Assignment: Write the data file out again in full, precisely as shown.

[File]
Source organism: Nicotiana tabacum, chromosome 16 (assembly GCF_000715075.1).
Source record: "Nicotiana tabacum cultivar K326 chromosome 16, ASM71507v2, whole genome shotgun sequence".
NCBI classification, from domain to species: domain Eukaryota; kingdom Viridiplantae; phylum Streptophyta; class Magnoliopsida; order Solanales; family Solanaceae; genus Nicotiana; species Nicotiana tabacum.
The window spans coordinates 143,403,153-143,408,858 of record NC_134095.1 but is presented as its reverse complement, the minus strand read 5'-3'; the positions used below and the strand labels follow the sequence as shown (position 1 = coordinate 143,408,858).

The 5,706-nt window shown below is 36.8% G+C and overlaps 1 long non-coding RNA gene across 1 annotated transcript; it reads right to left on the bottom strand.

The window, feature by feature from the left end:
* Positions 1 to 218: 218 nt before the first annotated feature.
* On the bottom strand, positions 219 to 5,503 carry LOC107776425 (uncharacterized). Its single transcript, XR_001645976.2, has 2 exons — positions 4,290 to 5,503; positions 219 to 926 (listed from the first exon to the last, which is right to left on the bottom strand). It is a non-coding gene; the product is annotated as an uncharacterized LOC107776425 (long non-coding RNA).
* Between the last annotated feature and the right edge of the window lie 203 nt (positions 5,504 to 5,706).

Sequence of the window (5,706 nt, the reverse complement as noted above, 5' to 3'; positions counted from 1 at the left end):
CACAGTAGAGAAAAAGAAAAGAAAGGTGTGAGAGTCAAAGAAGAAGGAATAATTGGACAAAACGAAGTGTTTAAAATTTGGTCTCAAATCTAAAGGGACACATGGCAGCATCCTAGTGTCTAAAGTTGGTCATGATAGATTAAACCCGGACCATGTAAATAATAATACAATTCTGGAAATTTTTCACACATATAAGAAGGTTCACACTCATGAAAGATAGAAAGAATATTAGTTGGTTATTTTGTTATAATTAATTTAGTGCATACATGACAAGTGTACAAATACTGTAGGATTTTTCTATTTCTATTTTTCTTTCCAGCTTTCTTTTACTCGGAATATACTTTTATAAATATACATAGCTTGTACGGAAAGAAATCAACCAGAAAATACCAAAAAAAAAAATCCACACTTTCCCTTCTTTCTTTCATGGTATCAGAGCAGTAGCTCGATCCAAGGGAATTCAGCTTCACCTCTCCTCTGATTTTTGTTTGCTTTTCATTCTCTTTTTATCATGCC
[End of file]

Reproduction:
Source organism: Nicotiana tabacum, chromosome 16 (assembly GCF_000715075.1).
Source record: "Nicotiana tabacum cultivar K326 chromosome 16, ASM71507v2, whole genome shotgun sequence".
NCBI classification, from domain to species: domain Eukaryota; kingdom Viridiplantae; phylum Streptophyta; class Magnoliopsida; order Solanales; family Solanaceae; genus Nicotiana; species Nicotiana tabacum.
The window spans coordinates 143,403,153-143,408,858 of record NC_134095.1 but is presented as its reverse complement, the minus strand read 5'-3'; the positions used below and the strand labels follow the sequence as shown (position 1 = coordinate 143,408,858).

The 5,706-nt window shown below is 36.8% G+C and overlaps 1 long non-coding RNA gene across 1 annotated transcript; it reads right to left on the bottom strand.

The window, feature by feature from the left end:
* Positions 1 to 218: 218 nt before the first annotated feature.
* On the bottom strand, positions 219 to 5,503 carry LOC107776425 (uncharacterized). Its single transcript, XR_001645976.2, has 2 exons — positions 4,290 to 5,503; positions 219 to 926 (listed from the first exon to the last, which is right to left on the bottom strand). It is a non-coding gene; the product is annotated as an uncharacterized LOC107776425 (long non-coding RNA).
* Between the last annotated feature and the right edge of the window lie 203 nt (positions 5,504 to 5,706).

Sequence of the window (5,706 nt, the reverse complement as noted above, 5' to 3'; positions counted from 1 at the left end):
CACAGTAGAGAAAAAGAAAAGAAAGGTGTGAGAGTCAAAGAAGAAGGAATAATTGGACAAAACGAAGTGTTTAAAATTTGGTCTCAAATCTAAAGGGACACATGGCAGCATCCTAGTGTCTAAAGTTGGTCATGATAGATTAAACCCGGACCATGTAAATAATAATACAATTCTGGAAATTTTTCACACATATAAGAAGGTTCACACTCATGAAAGATAGAAAGAATATTAGTTGGTTATTTTGTTATAATTAATTTAGTGCATACATGACAAGTGTACAAATACTGTAGGATTTTTCTATTTCTATTTTTCTTTCCAGCTTTCTTTTACTCGGAATATACTTTTATAAATATACATAGCTTGTACGGAAAGAAATCAACCAGAAAATACCAAAAAAAAAAATCCACACTTTCCCTTCTTTCTTTCATGGTATCAGAGCAGTAGCTCGATCCAAGGGAATTCAGCTTCACCTCTCCTCTGATTTTTGTTTGCTTTTCATTCTCTTTTTATCATGCC